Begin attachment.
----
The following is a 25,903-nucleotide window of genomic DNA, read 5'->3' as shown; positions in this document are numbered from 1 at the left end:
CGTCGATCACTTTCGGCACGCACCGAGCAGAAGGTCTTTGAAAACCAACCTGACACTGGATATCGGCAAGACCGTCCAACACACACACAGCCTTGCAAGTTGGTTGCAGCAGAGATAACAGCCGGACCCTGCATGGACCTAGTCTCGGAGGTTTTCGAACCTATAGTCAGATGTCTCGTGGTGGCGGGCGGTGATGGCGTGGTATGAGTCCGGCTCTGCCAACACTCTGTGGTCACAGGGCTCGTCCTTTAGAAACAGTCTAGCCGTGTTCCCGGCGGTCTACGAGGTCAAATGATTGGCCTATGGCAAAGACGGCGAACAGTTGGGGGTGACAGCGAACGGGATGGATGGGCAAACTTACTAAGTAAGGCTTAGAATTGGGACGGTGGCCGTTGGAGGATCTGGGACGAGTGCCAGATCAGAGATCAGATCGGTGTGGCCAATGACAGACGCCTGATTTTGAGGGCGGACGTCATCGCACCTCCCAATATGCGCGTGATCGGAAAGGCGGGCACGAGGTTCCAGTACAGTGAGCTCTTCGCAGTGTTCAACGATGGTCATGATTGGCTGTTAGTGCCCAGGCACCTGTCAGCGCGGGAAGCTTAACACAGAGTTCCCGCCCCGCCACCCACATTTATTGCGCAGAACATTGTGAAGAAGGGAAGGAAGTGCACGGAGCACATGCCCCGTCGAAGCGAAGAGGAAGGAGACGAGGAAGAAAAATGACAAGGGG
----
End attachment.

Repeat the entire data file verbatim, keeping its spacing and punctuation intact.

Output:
The following is a 25,903-nucleotide window of genomic DNA, read 5'->3' as shown; positions in this document are numbered from 1 at the left end:
CGTCGATCACTTTCGGCACGCACCGAGCAGAAGGTCTTTGAAAACCAACCTGACACTGGATATCGGCAAGACCGTCCAACACACACACAGCCTTGCAAGTTGGTTGCAGCAGAGATAACAGCCGGACCCTGCATGGACCTAGTCTCGGAGGTTTTCGAACCTATAGTCAGATGTCTCGTGGTGGCGGGCGGTGATGGCGTGGTATGAGTCCGGCTCTGCCAACACTCTGTGGTCACAGGGCTCGTCCTTTAGAAACAGTCTAGCCGTGTTCCCGGCGGTCTACGAGGTCAAATGATTGGCCTATGGCAAAGACGGCGAACAGTTGGGGGTGACAGCGAACGGGATGGATGGGCAAACTTACTAAGTAAGGCTTAGAATTGGGACGGTGGCCGTTGGAGGATCTGGGACGAGTGCCAGATCAGAGATCAGATCGGTGTGGCCAATGACAGACGCCTGATTTTGAGGGCGGACGTCATCGCACCTCCCAATATGCGCGTGATCGGAAAGGCGGGCACGAGGTTCCAGTACAGTGAGCTCTTCGCAGTGTTCAACGATGGTCATGATTGGCTGTTAGTGCCCAGGCACCTGTCAGCGCGGGAAGCTTAACACAGAGTTCCCGCCCCGCCACCCACATTTATTGCGCAGAACATTGTGAAGAAGGGAAGGAAGTGCACGGAGCACATGCCCCGTCGAAGCGAAGAGGAAGGAGACGAGGAAGAAAAATGACAAGGGG